Poor in spirit

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"Blessed [are] the poor in spirit: for theirs is the kingdom of heaven." Matthew 5:3

The poor in spirit are not the same as the poor.

The word we see as poor is ptochos[1] from root ptoeo or pipto, a beggar, one who is destitute, a pauper and is related to the idea that someone has "fallen down" so that they have become afflicted or destitute.

It can be translated beggar or beggarly. To be poor in spirit is someone who is a beggar in the sense they know they need help and are willing to ask for that help.

That is a common theme in the teachings of Jesus Christ.

Matthew 21:22 And all things, whatsoever ye shall ask in prayer, believing, ye shall receive.
John 16:24 Hitherto have ye asked nothing in my name: ask, and ye shall receive, that your joy may be full.

James 4:1 From whence come wars and fightings among you? come they not hence, even of your lusts that war in your members? 2 Ye lust, and have not: ye kill, and desire to have, and cannot obtain: ye fight and war, yet ye have not, because ye ask not. 3 Ye ask, and receive not, because ye ask amiss, that ye may consume it upon your lusts. 4 Ye adulterers and adulteresses, know ye not that the friendship of the world is enmity with God? whosoever therefore will be a friend of the world is the enemy of God. 5 Do ye think that the scripture saith in vain, The spirit that dwelleth in us lusteth to envy? 6 But he giveth more grace. Wherefore he saith, God resisteth the proud, but giveth grace unto the humble.

1 John 3:22 And whatsoever we ask, we receive of him, because we keep his commandments, and do those things that are pleasing in his sight.

To be poor in spirit would be the antithesis of the entitlement mind set.

But there is another place we see this reference to the poor that is blessed by God. But to understand the reference in context you must look at who is being spoken to and why they are singled out for this blessing. In Luke 6:20 Jesus is talking specifically to His disciples "And he lifted up his eyes on his disciples, and said, Blessed [be ye] poor: for yours is the kingdom of God."

Jesus had already made a number of requirements for his disciples.[2] including what might be called a "vow of poverty".[3]

While Jesus likely knew Greek it is well accepted the sermon on the mount was given in Aramaic. The Aramaic idiom Miskaneh can be used to describe someone "who voluntarily gives up all material things for a spiritual benefit". Or in other words becoming materially poor to become spiritually rich.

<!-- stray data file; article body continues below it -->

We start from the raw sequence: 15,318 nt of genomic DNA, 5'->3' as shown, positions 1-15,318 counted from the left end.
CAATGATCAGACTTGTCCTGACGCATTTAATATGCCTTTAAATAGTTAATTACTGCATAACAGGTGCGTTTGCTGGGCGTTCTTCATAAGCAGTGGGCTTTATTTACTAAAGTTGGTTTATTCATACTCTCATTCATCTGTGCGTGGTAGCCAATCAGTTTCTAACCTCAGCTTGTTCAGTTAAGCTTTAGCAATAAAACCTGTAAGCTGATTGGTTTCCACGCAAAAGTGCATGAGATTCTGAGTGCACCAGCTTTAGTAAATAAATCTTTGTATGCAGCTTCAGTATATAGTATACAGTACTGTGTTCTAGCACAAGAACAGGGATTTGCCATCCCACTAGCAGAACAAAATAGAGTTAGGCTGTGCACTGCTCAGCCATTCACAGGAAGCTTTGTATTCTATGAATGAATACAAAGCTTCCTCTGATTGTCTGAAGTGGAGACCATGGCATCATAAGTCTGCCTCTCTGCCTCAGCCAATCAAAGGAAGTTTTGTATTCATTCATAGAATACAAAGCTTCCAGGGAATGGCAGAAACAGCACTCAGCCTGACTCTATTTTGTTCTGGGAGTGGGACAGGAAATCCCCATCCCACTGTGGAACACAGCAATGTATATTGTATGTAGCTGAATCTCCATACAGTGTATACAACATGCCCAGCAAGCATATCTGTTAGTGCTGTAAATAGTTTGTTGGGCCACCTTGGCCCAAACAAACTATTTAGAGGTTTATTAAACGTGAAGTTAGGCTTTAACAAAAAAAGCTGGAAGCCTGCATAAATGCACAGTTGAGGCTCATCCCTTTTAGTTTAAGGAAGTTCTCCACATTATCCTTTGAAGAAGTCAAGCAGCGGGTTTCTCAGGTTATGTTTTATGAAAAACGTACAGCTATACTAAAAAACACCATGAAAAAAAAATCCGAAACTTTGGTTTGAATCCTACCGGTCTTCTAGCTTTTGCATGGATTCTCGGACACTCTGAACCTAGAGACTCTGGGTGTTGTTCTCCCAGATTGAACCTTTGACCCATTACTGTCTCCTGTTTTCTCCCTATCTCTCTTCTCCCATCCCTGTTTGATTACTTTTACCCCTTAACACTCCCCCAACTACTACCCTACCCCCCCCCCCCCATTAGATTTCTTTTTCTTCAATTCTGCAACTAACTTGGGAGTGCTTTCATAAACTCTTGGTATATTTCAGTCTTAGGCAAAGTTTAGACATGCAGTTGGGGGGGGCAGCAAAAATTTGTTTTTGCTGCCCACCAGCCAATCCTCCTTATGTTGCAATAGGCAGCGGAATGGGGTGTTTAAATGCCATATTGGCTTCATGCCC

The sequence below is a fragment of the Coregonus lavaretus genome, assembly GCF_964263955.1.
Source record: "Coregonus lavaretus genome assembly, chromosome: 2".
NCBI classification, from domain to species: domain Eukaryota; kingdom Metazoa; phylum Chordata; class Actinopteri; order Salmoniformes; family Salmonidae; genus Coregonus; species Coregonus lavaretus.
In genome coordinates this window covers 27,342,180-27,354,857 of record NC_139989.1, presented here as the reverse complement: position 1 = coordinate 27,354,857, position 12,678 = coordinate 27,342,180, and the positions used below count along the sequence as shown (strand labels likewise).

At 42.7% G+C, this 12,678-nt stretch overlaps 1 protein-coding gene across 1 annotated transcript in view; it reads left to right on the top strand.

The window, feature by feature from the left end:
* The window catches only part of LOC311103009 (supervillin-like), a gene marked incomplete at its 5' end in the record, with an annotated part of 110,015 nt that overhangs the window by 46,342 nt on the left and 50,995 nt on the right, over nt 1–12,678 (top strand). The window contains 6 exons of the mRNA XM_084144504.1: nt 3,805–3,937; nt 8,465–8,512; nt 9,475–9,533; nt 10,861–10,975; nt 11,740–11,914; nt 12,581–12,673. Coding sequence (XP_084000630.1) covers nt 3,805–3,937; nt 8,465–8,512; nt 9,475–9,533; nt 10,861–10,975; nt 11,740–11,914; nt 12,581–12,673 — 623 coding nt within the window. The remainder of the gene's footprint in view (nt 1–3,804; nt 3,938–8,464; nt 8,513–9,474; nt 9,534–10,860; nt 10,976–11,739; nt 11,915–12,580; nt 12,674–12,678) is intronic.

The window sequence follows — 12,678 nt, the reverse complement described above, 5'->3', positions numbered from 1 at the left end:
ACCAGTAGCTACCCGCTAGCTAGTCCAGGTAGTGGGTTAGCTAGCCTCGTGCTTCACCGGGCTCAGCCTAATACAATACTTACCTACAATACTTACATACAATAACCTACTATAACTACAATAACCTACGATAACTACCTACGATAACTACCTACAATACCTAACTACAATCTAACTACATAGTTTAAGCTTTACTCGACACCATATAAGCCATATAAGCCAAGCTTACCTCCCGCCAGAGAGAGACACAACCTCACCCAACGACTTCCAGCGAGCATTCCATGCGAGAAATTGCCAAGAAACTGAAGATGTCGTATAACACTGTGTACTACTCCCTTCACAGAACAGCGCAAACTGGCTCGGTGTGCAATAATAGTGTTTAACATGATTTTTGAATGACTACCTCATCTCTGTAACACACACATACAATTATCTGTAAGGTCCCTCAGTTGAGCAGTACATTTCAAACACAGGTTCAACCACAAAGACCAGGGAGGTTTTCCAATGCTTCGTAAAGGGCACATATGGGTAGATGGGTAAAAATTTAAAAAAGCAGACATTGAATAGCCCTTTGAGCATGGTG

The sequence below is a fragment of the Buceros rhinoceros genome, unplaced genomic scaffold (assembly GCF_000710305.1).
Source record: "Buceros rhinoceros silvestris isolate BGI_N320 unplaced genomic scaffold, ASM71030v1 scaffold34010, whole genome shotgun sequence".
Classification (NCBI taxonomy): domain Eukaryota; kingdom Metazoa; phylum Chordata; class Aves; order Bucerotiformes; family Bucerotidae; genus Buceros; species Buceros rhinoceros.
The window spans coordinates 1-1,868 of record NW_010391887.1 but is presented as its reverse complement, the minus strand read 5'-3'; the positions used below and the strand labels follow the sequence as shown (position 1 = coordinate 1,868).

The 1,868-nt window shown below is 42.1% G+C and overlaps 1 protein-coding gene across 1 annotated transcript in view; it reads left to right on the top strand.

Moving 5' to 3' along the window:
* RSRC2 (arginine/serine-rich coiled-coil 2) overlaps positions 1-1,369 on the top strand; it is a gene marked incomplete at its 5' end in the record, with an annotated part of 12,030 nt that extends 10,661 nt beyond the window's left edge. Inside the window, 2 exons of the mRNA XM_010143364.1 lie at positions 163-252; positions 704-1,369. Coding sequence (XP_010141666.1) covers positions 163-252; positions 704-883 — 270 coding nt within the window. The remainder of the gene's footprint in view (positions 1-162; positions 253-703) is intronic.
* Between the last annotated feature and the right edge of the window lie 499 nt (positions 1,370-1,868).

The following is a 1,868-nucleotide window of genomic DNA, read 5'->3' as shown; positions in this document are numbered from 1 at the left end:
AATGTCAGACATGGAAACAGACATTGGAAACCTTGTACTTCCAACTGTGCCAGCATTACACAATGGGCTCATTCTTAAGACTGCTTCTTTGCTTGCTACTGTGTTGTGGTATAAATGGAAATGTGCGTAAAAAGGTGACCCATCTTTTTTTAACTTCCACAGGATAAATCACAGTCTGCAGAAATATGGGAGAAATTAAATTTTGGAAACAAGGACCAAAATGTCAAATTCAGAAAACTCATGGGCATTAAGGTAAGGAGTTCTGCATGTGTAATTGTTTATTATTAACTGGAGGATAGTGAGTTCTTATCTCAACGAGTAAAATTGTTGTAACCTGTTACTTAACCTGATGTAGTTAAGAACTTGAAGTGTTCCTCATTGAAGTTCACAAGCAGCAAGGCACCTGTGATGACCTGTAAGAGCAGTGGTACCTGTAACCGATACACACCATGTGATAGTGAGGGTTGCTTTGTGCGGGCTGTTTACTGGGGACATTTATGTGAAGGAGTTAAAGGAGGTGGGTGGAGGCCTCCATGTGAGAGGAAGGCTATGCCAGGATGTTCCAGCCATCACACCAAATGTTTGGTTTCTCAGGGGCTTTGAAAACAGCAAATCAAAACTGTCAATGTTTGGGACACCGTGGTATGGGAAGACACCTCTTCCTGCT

As bond servants of Christ and servants of His Kingdom of God they had the beggarly spirit that Christ would bless and had forsaken all that that they had.

Was Jesus rich? Jesus was said to be rich by Paul but gave up his wealth to be minister to the people.[4]

The poor in spirit would be ‘miskaneh brooh’ in Aramaic which would represent a figure of speech meaning “not prideful” or the reverse of “wantonness”.

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Footnotes

  1. 4434 ~πτωχός~ ptochos \@pto-khos’\@ from ~πτωσσω~ ptosso (to crouch, akin to 4422 and the alternate of 4098); adj AV-poor 30, beggar 2, poor man 1, beggarly 1; 34
    1) reduced to beggary, begging, asking alms
    2) destitute of wealth, influence, position, honour
    2a) lowly, afflicted, destitute of the Christian virtues and eternal riches
    2b) helpless, powerless to accomplish an end
    2c) poor, needy
    3) lacking in anything
    3a) as respects their spirit
    3a1) destitute of wealth of learning and intellectual culture which the schools afford (men of this class most readily give themselves up to Christ’s teaching and proved themselves fitted to lay hold of the heavenly treasure) For Synonyms see entry 5870
  2. Luke 14:26 If any man come to me, and hate not his father, and mother, and wife, and children, and brethren, and sisters, yea, and his own life also, he cannot be my disciple. Luke 14:27 And whosoever doth not bear his cross, and come after me, cannot be my disciple.
  3. Luke 14:33 So likewise, whosoever he be of you that forsaketh not all that he hath, he cannot be my disciple.
  4. 2 Corinthians 8:9 For ye know the grace of our Lord Jesus Christ, that, though he was rich, yet for your sakes he became poor, that ye through his poverty might be rich.


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